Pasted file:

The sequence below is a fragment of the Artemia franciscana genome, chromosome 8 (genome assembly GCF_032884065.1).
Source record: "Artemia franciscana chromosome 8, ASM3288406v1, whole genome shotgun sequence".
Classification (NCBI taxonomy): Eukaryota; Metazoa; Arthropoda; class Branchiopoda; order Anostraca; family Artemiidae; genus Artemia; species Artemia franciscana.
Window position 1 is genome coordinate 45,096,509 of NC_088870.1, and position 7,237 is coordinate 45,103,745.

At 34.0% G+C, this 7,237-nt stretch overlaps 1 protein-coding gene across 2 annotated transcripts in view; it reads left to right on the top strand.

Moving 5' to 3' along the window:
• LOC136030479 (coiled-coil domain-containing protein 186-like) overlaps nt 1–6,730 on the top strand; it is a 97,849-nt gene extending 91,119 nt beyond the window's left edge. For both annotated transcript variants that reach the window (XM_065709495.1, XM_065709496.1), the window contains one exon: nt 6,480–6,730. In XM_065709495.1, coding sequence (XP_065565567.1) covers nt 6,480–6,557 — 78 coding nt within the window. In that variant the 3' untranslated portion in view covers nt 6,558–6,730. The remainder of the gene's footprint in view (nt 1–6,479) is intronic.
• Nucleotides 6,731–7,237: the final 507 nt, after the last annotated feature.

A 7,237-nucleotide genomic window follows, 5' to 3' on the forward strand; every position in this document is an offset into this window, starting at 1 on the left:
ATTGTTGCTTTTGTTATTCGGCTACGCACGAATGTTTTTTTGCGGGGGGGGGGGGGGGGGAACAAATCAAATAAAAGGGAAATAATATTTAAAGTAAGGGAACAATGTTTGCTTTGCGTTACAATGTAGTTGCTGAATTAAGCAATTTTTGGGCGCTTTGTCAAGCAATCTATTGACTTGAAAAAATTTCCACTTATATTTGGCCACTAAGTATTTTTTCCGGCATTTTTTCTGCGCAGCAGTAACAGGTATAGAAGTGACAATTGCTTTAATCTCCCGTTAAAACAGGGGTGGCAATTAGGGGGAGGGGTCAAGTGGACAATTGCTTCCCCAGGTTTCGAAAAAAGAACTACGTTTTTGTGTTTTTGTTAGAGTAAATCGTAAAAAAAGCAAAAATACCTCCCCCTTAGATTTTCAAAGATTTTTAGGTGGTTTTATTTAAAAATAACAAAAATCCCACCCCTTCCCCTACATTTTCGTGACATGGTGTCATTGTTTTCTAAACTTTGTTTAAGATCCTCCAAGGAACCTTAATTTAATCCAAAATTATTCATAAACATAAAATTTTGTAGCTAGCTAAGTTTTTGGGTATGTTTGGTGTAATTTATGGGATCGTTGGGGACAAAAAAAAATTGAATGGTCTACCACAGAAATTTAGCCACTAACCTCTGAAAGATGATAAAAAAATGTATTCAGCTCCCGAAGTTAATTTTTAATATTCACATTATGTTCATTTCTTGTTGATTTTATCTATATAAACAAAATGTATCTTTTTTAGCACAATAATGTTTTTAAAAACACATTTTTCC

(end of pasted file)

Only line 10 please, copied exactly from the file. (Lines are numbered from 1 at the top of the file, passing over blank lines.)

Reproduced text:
ATTGTTGCTTTTGTTATTCGGCTACGCACGAATGTTTTTTTGCGGGGGGGGGGGGGGGGGAACAAATCAAATAAAAGGGAAATAATATTTAAAGTAAGGGAACAATGTTTGCTTTGCGTTACAATGTAGTTGCTGAATTAAGCAATTTTTGGGCGCTTTGTCAAGCAATCTATTGACTTGAAAAAATTTCCACTTATATTTGGCCACTAAGTATTTTTTCCGGCATTTTTTCTGCGCAGCAGTAACAGGTATAGAAGTGACAATTGCTTTAATCTCCCGTTAAAACAGGGGTGGCAATTAGGGGGAGGGGTCAAGTGGACAATTGCTTCCCCAGGTTTCGAAAAAAGAACTACGTTTTTGTGTTTTTGTTAGAGTAAATCGTAAAAAAAGCAAAAATACCTCCCCCTTAGATTTTCAAAGATTTTTAGGTGGTTTTATTTAAAAATAACAAAAATCCCACCCCTTCCCCTACATTTTCGTGACATGGTGTCATTGTTTTCTAAACTTTGTTTAAGATCCTCCAAGGAACCTTAATTTAATCCAAAATTATTCATAAACATAAAATTTTGTAGCTAGCTAAGTTTTTGGGTATGTTTGGTGTAATTTATGGGATCGTTGGGGACAAAAAAAAATTGAATGGTCTACCACAGAAATTTAGCCACTAACCTCTGAAAGATGATAAAAAAATGTATTCAGCTCCCGAAGTTAATTTTTAATATTCACATTATGTTCATTTCTTGTTGATTTTATCTATATAAACAAAATGTATCTTTTTTAGCACAATAATGTTTTTAAAAACACATTTTTCC